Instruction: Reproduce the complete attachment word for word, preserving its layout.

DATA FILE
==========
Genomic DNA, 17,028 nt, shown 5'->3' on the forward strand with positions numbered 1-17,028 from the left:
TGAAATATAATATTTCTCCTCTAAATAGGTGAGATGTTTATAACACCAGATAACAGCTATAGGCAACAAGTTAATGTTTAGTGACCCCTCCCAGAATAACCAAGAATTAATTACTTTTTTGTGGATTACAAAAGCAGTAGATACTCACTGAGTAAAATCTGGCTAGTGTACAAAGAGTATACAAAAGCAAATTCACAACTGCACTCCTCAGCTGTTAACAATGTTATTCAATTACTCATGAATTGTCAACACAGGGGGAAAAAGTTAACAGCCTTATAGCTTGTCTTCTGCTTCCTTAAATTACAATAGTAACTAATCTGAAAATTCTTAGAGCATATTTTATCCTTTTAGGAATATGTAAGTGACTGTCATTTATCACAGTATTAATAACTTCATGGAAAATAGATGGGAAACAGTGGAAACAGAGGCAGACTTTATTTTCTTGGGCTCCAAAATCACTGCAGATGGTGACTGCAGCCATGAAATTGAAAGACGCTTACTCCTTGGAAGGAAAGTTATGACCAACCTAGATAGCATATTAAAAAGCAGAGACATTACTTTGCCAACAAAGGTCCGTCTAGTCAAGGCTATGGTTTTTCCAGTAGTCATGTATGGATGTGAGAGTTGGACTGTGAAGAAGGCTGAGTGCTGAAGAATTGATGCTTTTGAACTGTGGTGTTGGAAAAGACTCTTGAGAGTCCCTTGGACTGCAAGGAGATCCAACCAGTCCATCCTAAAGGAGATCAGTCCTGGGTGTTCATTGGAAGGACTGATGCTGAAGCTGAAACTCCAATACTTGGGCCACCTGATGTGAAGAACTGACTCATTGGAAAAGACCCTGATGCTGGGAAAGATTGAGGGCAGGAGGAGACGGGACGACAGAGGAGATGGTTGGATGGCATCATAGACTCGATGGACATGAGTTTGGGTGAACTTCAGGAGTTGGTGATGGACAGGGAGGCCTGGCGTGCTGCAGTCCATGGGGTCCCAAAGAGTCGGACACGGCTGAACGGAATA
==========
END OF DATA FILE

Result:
Genomic DNA, 17,028 nt, shown 5'->3' on the forward strand with positions numbered 1-17,028 from the left:
TGAAATATAATATTTCTCCTCTAAATAGGTGAGATGTTTATAACACCAGATAACAGCTATAGGCAACAAGTTAATGTTTAGTGACCCCTCCCAGAATAACCAAGAATTAATTACTTTTTTGTGGATTACAAAAGCAGTAGATACTCACTGAGTAAAATCTGGCTAGTGTACAAAGAGTATACAAAAGCAAATTCACAACTGCACTCCTCAGCTGTTAACAATGTTATTCAATTACTCATGAATTGTCAACACAGGGGGAAAAAGTTAACAGCCTTATAGCTTGTCTTCTGCTTCCTTAAATTACAATAGTAACTAATCTGAAAATTCTTAGAGCATATTTTATCCTTTTAGGAATATGTAAGTGACTGTCATTTATCACAGTATTAATAACTTCATGGAAAATAGATGGGAAACAGTGGAAACAGAGGCAGACTTTATTTTCTTGGGCTCCAAAATCACTGCAGATGGTGACTGCAGCCATGAAATTGAAAGACGCTTACTCCTTGGAAGGAAAGTTATGACCAACCTAGATAGCATATTAAAAAGCAGAGACATTACTTTGCCAACAAAGGTCCGTCTAGTCAAGGCTATGGTTTTTCCAGTAGTCATGTATGGATGTGAGAGTTGGACTGTGAAGAAGGCTGAGTGCTGAAGAATTGATGCTTTTGAACTGTGGTGTTGGAAAAGACTCTTGAGAGTCCCTTGGACTGCAAGGAGATCCAACCAGTCCATCCTAAAGGAGATCAGTCCTGGGTGTTCATTGGAAGGACTGATGCTGAAGCTGAAACTCCAATACTTGGGCCACCTGATGTGAAGAACTGACTCATTGGAAAAGACCCTGATGCTGGGAAAGATTGAGGGCAGGAGGAGACGGGACGACAGAGGAGATGGTTGGATGGCATCATAGACTCGATGGACATGAGTTTGGGTGAACTTCAGGAGTTGGTGATGGACAGGGAGGCCTGGCGTGCTGCAGTCCATGGGGTCCCAAAGAGTCGGACACGGCTGAACGGAATA